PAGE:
[wp-hackers] Limit Login Attempts

Andrew Nacin wp at andrewnacin.com
Tue Apr 16 22:01:23 UTC 2013

On Tue, Apr 16, 2013 at 4:56 PM, Vid Luther <vid at zippykid.com> wrote:

> With my business hat on, it's just nuts how simple people make their
> passwords, and how complex things get when you try to do things to enhance
> the customer's security. The subject of this thread is "limit login
> attempts", is that really what we want?
> Or do we want to limit unauthorized access?

Excellent points, Vid. This is an arms race. Anything core does might
change the nature of the race, but we will not stop it, and we will only
escalate it. That's not to say there aren't some good things core can do.
But, any kind of limiting is simply a non-starter, because it doesn't work.

Limiting by IP will not work against a botnet. This is a fairly primitive
attack, but it was still sophisticated enough to ensure that IPs were
constantly switched. Anything we do in core will be useless here.

On Tue, Apr 16, 2013 at 11:14 AM, Chris Williams <chris at clwill.com> wrote:

> Because if you only allow each IP four (Five? Six?) login attempts per day,
> you essentially stop them all.

My site was hit with about 50,000 login attempts by about the same number
of IPs. Why not do this? Because limiting by failed attempts will just
trigger a denial of service on two fronts. (One: The server will be
overwhelmed. Two: If you block by failed attempts, the user might not be
able to log in on their own.) While they won't gain access to the account,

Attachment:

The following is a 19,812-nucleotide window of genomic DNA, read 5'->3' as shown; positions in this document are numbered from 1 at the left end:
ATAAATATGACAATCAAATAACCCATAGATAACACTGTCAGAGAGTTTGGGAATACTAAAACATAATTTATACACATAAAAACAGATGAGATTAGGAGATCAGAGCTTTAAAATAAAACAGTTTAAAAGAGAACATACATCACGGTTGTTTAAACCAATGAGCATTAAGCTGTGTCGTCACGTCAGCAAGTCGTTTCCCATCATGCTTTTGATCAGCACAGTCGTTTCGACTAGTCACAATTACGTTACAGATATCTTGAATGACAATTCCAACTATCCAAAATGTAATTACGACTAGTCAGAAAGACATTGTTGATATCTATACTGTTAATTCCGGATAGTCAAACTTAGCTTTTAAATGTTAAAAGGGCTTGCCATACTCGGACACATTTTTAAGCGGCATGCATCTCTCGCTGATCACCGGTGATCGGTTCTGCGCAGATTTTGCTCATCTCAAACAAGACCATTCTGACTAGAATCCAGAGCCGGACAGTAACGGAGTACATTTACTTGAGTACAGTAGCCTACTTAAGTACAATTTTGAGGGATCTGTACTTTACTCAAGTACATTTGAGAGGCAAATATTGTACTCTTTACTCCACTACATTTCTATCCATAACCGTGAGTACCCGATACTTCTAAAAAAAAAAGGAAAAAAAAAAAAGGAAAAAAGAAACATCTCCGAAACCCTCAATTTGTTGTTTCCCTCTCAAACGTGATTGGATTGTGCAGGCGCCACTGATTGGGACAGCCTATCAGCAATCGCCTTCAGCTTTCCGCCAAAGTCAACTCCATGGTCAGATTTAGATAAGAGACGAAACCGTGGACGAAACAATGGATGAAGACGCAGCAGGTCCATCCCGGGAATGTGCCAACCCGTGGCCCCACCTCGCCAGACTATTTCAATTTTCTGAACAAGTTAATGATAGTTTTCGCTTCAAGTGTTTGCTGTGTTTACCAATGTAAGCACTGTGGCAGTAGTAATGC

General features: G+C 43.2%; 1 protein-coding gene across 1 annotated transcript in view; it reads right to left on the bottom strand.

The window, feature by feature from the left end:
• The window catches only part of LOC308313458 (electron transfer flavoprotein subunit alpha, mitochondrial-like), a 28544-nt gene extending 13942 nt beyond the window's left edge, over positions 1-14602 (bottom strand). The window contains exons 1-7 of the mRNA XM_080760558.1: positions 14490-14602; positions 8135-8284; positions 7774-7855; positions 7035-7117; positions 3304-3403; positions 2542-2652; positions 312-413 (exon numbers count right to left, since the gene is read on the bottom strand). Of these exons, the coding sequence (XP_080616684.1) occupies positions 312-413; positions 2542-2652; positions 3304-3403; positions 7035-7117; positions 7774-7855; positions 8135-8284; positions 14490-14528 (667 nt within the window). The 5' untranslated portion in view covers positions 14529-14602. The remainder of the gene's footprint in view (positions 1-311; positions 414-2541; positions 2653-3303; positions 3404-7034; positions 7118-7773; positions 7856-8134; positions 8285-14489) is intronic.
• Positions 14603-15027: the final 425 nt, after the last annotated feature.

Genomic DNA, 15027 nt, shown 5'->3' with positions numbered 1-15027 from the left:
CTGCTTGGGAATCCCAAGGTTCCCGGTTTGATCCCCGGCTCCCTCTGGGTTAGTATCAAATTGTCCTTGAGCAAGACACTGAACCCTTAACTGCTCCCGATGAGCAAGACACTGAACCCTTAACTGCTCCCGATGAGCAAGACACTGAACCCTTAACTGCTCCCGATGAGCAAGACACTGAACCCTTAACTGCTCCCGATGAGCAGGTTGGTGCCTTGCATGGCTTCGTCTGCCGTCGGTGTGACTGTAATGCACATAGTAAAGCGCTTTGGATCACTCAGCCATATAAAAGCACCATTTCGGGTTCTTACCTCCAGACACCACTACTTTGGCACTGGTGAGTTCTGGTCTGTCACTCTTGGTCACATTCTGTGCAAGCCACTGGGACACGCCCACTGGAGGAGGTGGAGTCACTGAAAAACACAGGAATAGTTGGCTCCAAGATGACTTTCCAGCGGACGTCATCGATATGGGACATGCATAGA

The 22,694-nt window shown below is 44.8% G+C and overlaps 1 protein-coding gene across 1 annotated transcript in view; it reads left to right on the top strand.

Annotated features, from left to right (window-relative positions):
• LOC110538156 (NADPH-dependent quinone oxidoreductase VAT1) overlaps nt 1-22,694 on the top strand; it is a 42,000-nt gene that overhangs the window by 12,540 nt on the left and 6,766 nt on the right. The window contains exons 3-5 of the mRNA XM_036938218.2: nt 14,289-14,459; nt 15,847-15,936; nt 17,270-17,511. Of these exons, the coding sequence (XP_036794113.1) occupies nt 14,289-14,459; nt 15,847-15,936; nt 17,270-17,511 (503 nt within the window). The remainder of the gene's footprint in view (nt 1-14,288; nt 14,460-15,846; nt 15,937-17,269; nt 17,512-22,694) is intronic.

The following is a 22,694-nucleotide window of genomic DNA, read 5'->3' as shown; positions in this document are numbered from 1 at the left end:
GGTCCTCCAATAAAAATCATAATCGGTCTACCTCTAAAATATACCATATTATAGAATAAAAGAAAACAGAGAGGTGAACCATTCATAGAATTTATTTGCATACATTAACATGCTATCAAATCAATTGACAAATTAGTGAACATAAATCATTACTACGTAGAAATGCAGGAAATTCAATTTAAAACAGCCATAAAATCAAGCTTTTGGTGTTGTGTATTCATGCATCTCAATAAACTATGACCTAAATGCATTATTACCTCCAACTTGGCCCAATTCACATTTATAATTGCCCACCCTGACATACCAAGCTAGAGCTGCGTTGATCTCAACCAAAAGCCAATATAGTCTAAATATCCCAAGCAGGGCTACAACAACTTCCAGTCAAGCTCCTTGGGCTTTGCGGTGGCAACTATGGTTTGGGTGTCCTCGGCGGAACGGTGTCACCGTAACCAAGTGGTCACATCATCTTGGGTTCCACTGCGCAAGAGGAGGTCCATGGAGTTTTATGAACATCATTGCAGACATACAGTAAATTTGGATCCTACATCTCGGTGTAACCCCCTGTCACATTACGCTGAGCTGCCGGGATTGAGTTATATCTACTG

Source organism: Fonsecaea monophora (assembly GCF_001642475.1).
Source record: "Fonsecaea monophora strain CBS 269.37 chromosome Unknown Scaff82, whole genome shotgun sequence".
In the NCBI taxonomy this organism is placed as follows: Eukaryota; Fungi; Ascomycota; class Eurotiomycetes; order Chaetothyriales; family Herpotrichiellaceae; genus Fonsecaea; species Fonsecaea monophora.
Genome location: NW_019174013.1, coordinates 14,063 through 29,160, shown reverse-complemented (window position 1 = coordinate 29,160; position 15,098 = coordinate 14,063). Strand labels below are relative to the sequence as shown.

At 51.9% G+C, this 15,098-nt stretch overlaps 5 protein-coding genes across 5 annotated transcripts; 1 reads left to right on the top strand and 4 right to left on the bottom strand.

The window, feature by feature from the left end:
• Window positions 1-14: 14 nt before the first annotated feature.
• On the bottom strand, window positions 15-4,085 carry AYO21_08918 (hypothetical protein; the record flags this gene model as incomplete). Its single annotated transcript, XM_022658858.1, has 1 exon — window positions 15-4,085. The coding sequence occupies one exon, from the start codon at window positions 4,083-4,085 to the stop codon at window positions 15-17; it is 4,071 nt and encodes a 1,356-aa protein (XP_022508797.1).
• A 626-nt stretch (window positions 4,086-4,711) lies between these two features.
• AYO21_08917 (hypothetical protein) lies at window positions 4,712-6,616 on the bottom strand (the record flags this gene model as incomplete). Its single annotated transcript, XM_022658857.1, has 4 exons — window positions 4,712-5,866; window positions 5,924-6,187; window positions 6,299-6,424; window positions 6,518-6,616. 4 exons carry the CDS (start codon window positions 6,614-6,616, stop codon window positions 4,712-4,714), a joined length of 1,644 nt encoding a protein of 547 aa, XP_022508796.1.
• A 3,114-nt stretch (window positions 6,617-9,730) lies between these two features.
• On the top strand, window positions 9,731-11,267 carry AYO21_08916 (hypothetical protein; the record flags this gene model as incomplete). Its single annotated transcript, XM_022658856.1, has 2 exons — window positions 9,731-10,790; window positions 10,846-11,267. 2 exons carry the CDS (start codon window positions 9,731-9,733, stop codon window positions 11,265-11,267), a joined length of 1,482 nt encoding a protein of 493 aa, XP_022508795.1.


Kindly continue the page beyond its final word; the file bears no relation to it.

it'll prevent the actual user from logging in, either. I'm understating
when I call this a terrible user experience.

Anything we do might end up with huge database entries documenting failed
attempts. Any brute force activity can hog CPU and database resources, lock
things up, and send things crashing.

Also: Usernames are not private information in WordPress. They've always
been public, and they're public on a host of web services. (Take, for
example, Twitter.) WordPress tries hard to balance security and the
experience of the user, which is why we do things like tell people when
their username is wrong. There are no plans to change that behavior. It
would do very little for security and would mostly just harm the user's

This isn't about perfect being the enemy of good. This is about not jumping
to implement things that are poorly understood and will likely only make
things worse.

There are a lot of ways for us to encourage (and even enforce) stronger
passwords. We should start there. If you have good ideas, check out:
http://core.trac.wordpress.org/ticket/21737. It's something a few of us
plan to prioritize for 3.7.


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